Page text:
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Publication numberUS4742275 A
Publication typeGrant
Application numberUS 07/045,232
Publication dateMay 3, 1988
Filing dateMay 1, 1987
Priority dateOct 12, 1984
Fee statusLapsed
Also published asCN1004953B, CN85107922A, DE3536385A1, DE3536385C2
Publication number045232, 07045232, US 4742275 A, US 4742275A, US-A-4742275, US4742275 A, US4742275A
InventorsAkira Ito, Kouzou Kawashima
Original AssigneeKabushiki Kaisha Toshiba
Export CitationBiBTeX, EndNote, RefMan
External Links: USPTO, USPTO Assignment, Espacenet
High pressure metal vapor discharge lamp with starting element
US 4742275 A
Abstract
A high pressure metal vapor discharge lamp comprises a light-emitting tube in which a pair of electrodes is enclosed, a starting element including a normally closed-type thermal switch and a resistive member, the starting element generating a pulse by closing and opening switch operations, a connecting element for electrically connecting the starting element to the electrodes, the pulse being applied to the electrodes through the connecting element, and a member including an insulating body provided in vicinity of the thermal switch for causing a conductive portion to be formed on the body, the conductive portion being sufficient to bypass a current supplied to the starting element by repetitions of the switch operations, thereby lowering the pulse voltage.
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Claims(6)
What is claimed is:
1. A high pressure metal vapor discharge lamp connected to a power supply via a ballast, comprising:
an envelope in which a discharge tube with a pair of electrodes is disposed;
a starting element, connected in parallel with said electrodes of said discharge tube, comprising a thermal switch having a pair of contacts and a heater element connected in series with said contacts, said contacts being composed of contact material which is scattered upon opening and closing of said contacts in response to a starting current from said power source through said ballast; and
an insulating body connected substantially in parallel with said starting element by a pair of leads attached to said insulating body with a spacing from each other, said insulating body being disposed in the vicinity of a contact point of said contacts of said thermal switch such that contact material which is scattered upon opening and closing of said contacts is deposited on said insulating body between said leads so as to form a conductive connection between said leads, wherein a resistance of said insulating body decreases in response to the amount of said contact material deposited on said insulating body due to repeated operations of said thermal switch, thereby decreasing an equivalent resistance of said insulating body and said starting element so as to decrease a starting voltage of said starting element in response to said starting current from said power source.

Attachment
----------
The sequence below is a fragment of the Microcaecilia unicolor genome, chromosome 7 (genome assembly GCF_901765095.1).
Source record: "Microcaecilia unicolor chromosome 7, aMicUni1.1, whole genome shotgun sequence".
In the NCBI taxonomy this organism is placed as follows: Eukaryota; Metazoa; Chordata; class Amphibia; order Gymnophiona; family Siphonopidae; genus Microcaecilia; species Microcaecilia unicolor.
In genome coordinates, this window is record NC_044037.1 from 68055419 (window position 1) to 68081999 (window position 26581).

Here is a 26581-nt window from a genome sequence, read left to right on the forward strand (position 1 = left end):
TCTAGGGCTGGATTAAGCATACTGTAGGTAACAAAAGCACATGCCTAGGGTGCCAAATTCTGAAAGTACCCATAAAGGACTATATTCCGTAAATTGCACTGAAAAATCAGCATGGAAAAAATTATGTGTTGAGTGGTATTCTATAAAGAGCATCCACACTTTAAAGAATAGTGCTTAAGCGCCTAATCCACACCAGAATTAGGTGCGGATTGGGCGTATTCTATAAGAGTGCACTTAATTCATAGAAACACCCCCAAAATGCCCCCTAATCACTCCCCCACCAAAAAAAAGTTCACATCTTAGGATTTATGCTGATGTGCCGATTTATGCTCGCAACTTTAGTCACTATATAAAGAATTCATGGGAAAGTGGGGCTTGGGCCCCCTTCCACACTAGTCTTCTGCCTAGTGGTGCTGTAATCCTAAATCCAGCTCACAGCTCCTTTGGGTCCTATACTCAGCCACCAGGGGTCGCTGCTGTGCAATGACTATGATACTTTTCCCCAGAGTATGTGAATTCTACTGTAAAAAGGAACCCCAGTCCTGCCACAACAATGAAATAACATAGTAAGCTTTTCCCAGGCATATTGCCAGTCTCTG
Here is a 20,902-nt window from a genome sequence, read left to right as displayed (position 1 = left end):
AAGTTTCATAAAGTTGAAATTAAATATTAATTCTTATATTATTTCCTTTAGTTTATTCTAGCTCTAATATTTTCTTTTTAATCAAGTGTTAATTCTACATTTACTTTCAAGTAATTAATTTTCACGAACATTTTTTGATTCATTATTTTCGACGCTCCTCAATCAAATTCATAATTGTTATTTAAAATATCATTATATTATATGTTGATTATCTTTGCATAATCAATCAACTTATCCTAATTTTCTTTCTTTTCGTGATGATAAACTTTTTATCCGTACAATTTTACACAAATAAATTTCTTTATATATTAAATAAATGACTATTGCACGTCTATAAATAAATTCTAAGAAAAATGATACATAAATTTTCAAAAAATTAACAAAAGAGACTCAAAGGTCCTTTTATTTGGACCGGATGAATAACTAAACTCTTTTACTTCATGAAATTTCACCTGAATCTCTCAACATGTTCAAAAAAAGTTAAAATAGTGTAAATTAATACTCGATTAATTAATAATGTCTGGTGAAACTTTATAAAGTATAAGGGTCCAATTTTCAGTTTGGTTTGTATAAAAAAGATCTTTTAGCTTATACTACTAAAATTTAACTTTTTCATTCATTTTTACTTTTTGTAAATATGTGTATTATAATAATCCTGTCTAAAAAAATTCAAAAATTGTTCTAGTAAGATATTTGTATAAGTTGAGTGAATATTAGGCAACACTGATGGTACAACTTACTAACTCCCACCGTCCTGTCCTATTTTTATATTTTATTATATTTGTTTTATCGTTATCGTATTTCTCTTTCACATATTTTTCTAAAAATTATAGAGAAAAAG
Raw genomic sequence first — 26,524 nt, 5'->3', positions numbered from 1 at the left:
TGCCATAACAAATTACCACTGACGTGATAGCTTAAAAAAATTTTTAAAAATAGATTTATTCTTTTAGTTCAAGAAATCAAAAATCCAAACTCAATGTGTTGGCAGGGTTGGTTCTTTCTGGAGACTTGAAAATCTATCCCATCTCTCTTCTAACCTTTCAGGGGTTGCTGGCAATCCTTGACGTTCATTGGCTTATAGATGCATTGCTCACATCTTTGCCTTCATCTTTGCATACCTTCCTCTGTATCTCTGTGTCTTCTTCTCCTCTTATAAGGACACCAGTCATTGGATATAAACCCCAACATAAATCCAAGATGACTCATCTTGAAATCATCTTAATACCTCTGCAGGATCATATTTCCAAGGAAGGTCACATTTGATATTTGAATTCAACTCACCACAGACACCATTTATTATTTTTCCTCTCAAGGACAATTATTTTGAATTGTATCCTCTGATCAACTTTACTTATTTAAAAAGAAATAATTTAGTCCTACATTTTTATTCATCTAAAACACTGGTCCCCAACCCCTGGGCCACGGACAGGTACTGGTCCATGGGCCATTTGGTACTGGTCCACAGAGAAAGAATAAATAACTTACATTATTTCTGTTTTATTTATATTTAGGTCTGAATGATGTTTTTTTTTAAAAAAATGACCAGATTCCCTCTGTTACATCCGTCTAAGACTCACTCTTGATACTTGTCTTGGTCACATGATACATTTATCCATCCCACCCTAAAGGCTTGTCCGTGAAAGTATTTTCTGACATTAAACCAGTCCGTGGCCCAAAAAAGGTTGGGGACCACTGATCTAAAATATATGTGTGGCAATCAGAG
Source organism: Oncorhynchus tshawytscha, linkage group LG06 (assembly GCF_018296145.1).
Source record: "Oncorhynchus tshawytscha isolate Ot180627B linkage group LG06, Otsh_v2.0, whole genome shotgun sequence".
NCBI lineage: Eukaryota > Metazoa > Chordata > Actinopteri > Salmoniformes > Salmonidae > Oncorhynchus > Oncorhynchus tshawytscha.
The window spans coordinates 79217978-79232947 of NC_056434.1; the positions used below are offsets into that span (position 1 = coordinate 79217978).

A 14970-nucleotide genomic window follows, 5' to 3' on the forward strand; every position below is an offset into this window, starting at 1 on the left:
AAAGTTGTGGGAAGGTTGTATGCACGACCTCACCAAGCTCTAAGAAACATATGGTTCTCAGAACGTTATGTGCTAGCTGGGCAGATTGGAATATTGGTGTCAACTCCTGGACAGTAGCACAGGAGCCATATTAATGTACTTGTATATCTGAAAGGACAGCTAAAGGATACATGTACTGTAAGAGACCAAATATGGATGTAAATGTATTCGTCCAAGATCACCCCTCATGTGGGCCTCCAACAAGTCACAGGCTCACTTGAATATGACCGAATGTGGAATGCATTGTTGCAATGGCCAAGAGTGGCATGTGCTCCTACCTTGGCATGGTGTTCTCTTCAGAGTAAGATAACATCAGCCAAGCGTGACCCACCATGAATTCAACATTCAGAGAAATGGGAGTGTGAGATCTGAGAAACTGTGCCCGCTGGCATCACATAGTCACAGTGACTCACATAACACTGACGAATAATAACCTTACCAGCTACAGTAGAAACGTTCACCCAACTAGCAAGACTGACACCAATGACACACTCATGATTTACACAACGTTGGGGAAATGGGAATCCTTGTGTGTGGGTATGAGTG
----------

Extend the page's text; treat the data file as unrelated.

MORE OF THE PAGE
2. The discharge lamp according to claim 1, wherein a distance between said insulating body and said contact point of said thermal switch is less than about 15 mm.
3. The discharge lamp according to claim 1, wherein said contacts comprise a stationary contact element and a movable contact element, respectively.
4. The discharge lamp according to claim 3, wherein said insulating body includes an insulating substrate for supporting said thermal switch.
5. The discharge lamp according to claim 4, wherein said pair of leads comprises a first support member for supporting said stationary contact element above said insulating substrate and a second support member for supporting said movable contact element above said insulating substrate, said first and second support members being attached on said insulating substrate.
6. The discharge lamp according to claim 5, wherein a distance from said contact point of said stationary and movable contact elements to a shortest line connecting to said first and second support members along a surface of said insulating substrate is less than about 15 mm.
Description

This is a continuation of application Ser. No. 786,597, filed Oct. 11, 1985, which was abandoned upon the filing hereof.

BACKGROUND OF THE INVENTION

The present invention relates to a high pressure metal vapor discharge lamp having a thermal switch type starting element.

A high pressure metal vapor discharge lamp such as a high pressure sodium lamp has a light-emitting tube of a monocrystalline metal oxide such as ruby or sapphire, or polycrystalline alumina ceramic. Mercury, sodium and a starting rare gas such as xenon are used to fill in the light-emitting tube. The light-emitting tube is then inserted into an envelope having a base fixed to one of its ends. The high pressure sodium lamp has a considerably high efficacy compared to that of a high pressure mercury lamp, and is recently attracting much attention as a low-power light source.